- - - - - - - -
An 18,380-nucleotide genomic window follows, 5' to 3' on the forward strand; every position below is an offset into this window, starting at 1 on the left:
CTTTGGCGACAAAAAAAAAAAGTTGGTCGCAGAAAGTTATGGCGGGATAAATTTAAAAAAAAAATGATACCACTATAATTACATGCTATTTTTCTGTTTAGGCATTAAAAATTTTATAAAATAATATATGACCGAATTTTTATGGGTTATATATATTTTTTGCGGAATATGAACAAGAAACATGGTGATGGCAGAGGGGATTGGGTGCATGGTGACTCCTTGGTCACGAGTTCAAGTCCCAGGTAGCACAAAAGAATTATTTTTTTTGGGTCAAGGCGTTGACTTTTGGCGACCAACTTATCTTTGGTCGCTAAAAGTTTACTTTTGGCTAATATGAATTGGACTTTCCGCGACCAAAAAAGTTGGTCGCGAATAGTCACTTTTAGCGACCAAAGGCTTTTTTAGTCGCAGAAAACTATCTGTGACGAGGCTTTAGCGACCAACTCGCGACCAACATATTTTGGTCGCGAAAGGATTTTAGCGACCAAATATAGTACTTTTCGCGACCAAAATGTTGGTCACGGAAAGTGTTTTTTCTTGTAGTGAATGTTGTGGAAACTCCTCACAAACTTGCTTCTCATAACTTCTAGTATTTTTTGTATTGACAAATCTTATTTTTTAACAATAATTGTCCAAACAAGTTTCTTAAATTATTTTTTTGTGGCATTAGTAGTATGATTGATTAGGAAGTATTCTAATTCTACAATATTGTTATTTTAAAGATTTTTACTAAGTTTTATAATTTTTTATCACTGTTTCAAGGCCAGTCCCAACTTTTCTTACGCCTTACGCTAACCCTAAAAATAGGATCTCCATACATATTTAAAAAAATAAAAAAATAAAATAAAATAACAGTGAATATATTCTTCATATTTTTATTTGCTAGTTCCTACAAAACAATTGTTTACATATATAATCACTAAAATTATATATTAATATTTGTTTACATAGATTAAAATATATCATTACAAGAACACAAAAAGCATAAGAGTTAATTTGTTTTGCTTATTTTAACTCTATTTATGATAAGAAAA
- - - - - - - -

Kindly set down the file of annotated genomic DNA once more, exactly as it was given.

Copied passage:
An 18,380-nucleotide genomic window follows, 5' to 3' on the forward strand; every position below is an offset into this window, starting at 1 on the left:
CTTTGGCGACAAAAAAAAAAAGTTGGTCGCAGAAAGTTATGGCGGGATAAATTTAAAAAAAAAATGATACCACTATAATTACATGCTATTTTTCTGTTTAGGCATTAAAAATTTTATAAAATAATATATGACCGAATTTTTATGGGTTATATATATTTTTTGCGGAATATGAACAAGAAACATGGTGATGGCAGAGGGGATTGGGTGCATGGTGACTCCTTGGTCACGAGTTCAAGTCCCAGGTAGCACAAAAGAATTATTTTTTTTGGGTCAAGGCGTTGACTTTTGGCGACCAACTTATCTTTGGTCGCTAAAAGTTTACTTTTGGCTAATATGAATTGGACTTTCCGCGACCAAAAAAGTTGGTCGCGAATAGTCACTTTTAGCGACCAAAGGCTTTTTTAGTCGCAGAAAACTATCTGTGACGAGGCTTTAGCGACCAACTCGCGACCAACATATTTTGGTCGCGAAAGGATTTTAGCGACCAAATATAGTACTTTTCGCGACCAAAATGTTGGTCACGGAAAGTGTTTTTTCTTGTAGTGAATGTTGTGGAAACTCCTCACAAACTTGCTTCTCATAACTTCTAGTATTTTTTGTATTGACAAATCTTATTTTTTAACAATAATTGTCCAAACAAGTTTCTTAAATTATTTTTTTGTGGCATTAGTAGTATGATTGATTAGGAAGTATTCTAATTCTACAATATTGTTATTTTAAAGATTTTTACTAAGTTTTATAATTTTTTATCACTGTTTCAAGGCCAGTCCCAACTTTTCTTACGCCTTACGCTAACCCTAAAAATAGGATCTCCATACATATTTAAAAAAATAAAAAAATAAAATAAAATAACAGTGAATATATTCTTCATATTTTTATTTGCTAGTTCCTACAAAACAATTGTTTACATATATAATCACTAAAATTATATATTAATATTTGTTTACATAGATTAAAATATATCATTACAAGAACACAAAAAGCATAAGAGTTAATTTGTTTTGCTTATTTTAACTCTATTTATGATAAGAAAA